by Mitch Kokai
Senior Political Analyst, John Locke Foundation
What happened: The Department of Education on Monday reported a significant drop in math and reading scores for U.S. students during the COVID-19 pandemic. The math results were “the steepest declines ever recorded” by the National Assessment of Educational Progress, known as the Nation’s Report Card.
What they’re saying: In addition to the obvious harm students suffered—a direct result of pandemic school closures driven by teachers’ unions and Democratic politicians—the New York Times found another reason why the shocking test scores are bad for the country: They “could be seized as political fodder—just before the midterms—to re-litigate the debate over how long schools should have stayed closed, an issue that galvanized many parents and teachers.”
How dare they!
Why it matters: According to the mainstream media, Republican politicians are always nefariously “seizing” or “pouncing” on news that reflects poorly on Democrats. A normal person might think if anything deserves to be “political fodder” in the final stretch of a midterm election, it’s the fact that a generation of American children had their educations severely stunted as a result of the pandemic and policy choices that kept classrooms closed for the better part of two years.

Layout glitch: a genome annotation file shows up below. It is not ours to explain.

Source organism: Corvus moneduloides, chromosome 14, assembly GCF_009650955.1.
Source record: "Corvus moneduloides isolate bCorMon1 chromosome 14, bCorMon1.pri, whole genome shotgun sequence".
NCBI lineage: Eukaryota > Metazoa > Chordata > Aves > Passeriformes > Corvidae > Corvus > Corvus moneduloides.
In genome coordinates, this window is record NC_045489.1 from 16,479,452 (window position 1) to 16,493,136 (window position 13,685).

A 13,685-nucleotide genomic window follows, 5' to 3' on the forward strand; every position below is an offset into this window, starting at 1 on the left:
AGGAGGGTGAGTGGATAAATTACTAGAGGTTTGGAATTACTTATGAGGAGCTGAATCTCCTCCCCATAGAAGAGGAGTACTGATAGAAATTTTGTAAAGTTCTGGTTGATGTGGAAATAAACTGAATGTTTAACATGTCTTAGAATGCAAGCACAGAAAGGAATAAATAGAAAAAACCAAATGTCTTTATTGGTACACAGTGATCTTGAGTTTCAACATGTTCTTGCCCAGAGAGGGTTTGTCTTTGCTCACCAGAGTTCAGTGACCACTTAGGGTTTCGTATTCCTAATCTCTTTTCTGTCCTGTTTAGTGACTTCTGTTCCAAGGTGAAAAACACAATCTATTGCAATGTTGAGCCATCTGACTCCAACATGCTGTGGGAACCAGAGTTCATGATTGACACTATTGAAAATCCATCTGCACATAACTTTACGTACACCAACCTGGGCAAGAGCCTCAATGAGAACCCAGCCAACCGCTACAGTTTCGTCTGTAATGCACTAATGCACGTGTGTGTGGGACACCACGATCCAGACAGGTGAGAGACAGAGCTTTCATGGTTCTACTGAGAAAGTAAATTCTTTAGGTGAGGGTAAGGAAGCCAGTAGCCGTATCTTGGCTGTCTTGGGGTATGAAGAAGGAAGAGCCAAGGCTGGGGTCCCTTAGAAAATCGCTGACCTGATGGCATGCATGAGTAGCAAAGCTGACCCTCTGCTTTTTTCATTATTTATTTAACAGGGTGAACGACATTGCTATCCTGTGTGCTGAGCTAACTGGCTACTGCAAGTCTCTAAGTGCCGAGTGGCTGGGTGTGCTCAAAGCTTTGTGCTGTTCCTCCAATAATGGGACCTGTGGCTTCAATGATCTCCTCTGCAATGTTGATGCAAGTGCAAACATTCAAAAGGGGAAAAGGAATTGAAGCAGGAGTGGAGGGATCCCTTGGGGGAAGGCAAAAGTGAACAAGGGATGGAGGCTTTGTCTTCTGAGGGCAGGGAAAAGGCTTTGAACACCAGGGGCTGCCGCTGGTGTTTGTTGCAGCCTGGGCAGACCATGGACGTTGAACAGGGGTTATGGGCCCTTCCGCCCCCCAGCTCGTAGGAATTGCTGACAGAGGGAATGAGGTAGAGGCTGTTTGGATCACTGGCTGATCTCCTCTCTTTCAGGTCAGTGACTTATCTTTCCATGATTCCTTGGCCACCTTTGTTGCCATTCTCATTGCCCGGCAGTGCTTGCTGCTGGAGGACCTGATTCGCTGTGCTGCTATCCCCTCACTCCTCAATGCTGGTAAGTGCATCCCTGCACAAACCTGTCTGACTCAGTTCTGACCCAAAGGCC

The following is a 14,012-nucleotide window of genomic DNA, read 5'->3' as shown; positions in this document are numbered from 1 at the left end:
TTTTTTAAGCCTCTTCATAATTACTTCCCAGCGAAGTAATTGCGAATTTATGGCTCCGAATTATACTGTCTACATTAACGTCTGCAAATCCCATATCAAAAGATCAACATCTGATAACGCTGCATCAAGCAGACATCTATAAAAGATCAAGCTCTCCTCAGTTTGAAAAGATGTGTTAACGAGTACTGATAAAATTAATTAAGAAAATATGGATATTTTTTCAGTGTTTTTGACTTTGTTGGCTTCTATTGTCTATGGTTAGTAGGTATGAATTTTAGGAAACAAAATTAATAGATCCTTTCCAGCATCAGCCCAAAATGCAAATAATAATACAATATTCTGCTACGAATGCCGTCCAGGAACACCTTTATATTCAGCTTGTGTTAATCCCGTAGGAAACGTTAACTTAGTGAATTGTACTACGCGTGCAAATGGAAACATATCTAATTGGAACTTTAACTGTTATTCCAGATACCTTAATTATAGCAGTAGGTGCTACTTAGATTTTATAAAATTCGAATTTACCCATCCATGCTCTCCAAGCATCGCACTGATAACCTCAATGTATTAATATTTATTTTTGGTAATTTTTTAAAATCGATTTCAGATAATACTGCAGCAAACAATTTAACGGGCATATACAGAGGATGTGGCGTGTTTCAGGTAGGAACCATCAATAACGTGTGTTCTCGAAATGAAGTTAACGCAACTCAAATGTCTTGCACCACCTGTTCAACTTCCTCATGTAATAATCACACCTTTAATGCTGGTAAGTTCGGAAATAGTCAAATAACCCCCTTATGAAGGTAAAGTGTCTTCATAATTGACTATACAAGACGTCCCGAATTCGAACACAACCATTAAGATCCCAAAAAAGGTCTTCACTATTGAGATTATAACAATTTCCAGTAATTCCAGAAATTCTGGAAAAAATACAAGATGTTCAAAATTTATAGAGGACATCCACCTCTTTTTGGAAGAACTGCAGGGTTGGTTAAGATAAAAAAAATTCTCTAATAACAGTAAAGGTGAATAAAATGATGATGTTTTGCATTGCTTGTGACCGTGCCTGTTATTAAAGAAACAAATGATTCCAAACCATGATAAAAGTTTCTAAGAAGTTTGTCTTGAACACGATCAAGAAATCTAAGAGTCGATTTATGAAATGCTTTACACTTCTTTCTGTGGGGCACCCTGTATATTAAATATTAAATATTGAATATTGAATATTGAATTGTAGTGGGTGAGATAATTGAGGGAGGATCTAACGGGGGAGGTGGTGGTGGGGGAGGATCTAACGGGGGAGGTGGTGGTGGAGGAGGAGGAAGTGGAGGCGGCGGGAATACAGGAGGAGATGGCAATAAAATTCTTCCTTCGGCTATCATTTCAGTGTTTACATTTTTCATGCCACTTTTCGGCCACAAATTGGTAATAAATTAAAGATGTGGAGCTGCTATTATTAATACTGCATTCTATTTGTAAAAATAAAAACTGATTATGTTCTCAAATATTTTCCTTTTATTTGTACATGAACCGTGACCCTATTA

Who’s to blame? An October 2020 study found that school districts with strong teachers’ unions were more likely to recommend that schools remain closed, even though scientific evidence found that reopening schools was safe and unlikely to result in “superspreader” events.
Last month, White House press secretary Karine Jean-Pierre blamed Donald Trump and other GOP politicians for keeping schools closed. Reopening the schools, she said, “was the work of Democrats in spite of Republicans.”
Is that true? No, it’s not. Republicans who called for schools to reopen in 2020 were repeatedly denounced (without evidence) by Democratic-backed union activists for endangering the lives of teachers and students.